Thermometrical navigation : being a series of experiments and observations, tending to prove, that by ascertaining the relative heat of the sea-water from time to time, the passage of a ship through the Gulph Stream, and from deep water into soundings, may be discovered in time to avoid danger, although (owing to tempestuous weather,) it may be impossible to heave the lead or observe the heavenly bodies. Extracted from the American philosophical transactions. Vol. 2 & 3. With additions and improvements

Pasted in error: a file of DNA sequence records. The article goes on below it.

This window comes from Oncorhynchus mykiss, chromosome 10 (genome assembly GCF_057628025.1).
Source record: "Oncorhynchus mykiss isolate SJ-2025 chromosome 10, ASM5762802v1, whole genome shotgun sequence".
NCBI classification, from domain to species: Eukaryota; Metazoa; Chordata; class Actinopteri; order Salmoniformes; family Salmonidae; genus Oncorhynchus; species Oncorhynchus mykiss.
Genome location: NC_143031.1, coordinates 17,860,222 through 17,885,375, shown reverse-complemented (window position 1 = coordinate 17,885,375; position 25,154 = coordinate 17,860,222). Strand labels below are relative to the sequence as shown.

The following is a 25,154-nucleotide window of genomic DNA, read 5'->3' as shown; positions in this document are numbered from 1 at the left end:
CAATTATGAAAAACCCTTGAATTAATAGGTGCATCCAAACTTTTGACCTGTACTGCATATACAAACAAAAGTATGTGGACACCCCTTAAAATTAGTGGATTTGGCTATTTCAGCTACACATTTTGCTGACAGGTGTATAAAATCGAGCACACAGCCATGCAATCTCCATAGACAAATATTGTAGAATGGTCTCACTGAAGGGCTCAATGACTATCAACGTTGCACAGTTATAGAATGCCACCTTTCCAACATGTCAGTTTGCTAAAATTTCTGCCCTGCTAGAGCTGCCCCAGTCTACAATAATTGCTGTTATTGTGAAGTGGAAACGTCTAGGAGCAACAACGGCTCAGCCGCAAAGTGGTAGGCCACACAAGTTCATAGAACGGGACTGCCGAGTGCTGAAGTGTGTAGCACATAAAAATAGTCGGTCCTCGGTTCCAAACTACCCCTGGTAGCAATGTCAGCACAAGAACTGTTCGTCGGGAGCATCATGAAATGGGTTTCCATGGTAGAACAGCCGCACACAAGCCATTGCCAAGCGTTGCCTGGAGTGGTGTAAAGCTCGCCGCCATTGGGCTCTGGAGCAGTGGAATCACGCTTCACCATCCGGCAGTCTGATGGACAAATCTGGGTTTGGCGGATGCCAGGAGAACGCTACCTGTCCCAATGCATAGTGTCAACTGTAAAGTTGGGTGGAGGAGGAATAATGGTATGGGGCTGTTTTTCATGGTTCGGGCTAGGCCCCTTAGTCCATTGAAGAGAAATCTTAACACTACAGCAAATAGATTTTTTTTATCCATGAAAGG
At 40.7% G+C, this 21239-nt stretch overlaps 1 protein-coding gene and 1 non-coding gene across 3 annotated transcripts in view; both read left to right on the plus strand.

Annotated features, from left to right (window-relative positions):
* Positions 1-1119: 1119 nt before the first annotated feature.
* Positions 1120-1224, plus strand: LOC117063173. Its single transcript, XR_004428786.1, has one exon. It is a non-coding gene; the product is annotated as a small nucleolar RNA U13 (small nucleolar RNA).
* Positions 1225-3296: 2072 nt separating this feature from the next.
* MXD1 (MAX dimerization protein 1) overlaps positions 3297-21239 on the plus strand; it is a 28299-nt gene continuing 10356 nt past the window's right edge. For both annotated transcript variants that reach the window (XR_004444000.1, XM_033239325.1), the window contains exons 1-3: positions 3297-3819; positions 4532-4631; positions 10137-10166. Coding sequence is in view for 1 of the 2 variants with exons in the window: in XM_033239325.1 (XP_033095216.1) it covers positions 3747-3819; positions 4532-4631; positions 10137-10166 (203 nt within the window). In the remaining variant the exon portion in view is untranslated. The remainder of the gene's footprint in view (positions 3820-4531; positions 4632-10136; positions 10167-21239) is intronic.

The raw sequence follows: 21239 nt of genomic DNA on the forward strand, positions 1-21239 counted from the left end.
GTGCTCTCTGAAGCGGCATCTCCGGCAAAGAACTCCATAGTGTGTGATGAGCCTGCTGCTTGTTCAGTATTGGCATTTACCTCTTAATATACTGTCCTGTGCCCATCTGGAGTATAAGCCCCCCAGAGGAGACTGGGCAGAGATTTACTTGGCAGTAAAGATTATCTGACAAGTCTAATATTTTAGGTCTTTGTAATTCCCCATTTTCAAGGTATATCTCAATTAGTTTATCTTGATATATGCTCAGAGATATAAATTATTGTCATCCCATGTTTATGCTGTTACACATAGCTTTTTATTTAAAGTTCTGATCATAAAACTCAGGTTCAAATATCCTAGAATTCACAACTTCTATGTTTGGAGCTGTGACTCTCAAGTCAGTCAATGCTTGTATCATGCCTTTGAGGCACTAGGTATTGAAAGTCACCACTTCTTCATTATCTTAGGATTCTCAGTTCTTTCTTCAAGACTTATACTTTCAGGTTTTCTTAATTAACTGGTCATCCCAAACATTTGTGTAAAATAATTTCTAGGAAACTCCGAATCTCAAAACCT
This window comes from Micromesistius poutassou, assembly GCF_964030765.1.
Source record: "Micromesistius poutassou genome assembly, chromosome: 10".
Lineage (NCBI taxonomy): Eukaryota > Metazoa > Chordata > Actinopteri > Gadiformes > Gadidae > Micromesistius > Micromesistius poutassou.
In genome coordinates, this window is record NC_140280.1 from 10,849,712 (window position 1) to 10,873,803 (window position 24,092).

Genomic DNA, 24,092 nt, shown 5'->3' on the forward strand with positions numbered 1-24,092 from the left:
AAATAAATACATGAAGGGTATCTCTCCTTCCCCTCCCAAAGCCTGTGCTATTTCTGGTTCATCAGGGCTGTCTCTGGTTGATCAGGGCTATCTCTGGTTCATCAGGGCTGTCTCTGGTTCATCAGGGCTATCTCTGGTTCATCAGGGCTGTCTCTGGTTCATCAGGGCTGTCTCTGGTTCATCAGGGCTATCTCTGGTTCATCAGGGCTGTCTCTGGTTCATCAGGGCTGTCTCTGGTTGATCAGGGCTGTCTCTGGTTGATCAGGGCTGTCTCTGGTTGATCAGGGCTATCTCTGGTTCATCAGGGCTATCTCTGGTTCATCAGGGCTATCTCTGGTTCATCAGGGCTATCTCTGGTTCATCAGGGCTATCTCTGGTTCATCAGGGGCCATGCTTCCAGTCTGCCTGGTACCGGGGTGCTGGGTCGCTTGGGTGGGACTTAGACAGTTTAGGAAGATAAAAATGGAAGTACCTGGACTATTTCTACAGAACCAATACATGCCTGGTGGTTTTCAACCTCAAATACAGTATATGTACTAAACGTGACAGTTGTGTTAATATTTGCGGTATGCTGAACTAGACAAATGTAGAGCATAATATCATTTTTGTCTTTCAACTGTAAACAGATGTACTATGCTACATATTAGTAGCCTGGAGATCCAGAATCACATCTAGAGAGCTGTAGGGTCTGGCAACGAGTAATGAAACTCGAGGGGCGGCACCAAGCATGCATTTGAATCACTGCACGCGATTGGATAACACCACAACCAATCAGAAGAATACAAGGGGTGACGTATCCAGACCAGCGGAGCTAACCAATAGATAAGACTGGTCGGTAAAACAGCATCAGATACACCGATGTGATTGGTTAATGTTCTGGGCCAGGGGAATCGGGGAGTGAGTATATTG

Jonathan Williams
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Williams probably acquired his interest in the Gulf Stream from Benjamin Franklin, his great-uncle and the first to understand the nature of the Gulf Stream. Like his uncle, Williams observed its action during his trips across the Atlantic as a diplomat. in this work, he investigates how ships approaching the American coast can take advantage of the temperature differntial of the Stream to establish their position in any weather, without celestial sightings. This was an important navigational aid in the stormy north Atlantic, and one of great use to mariners.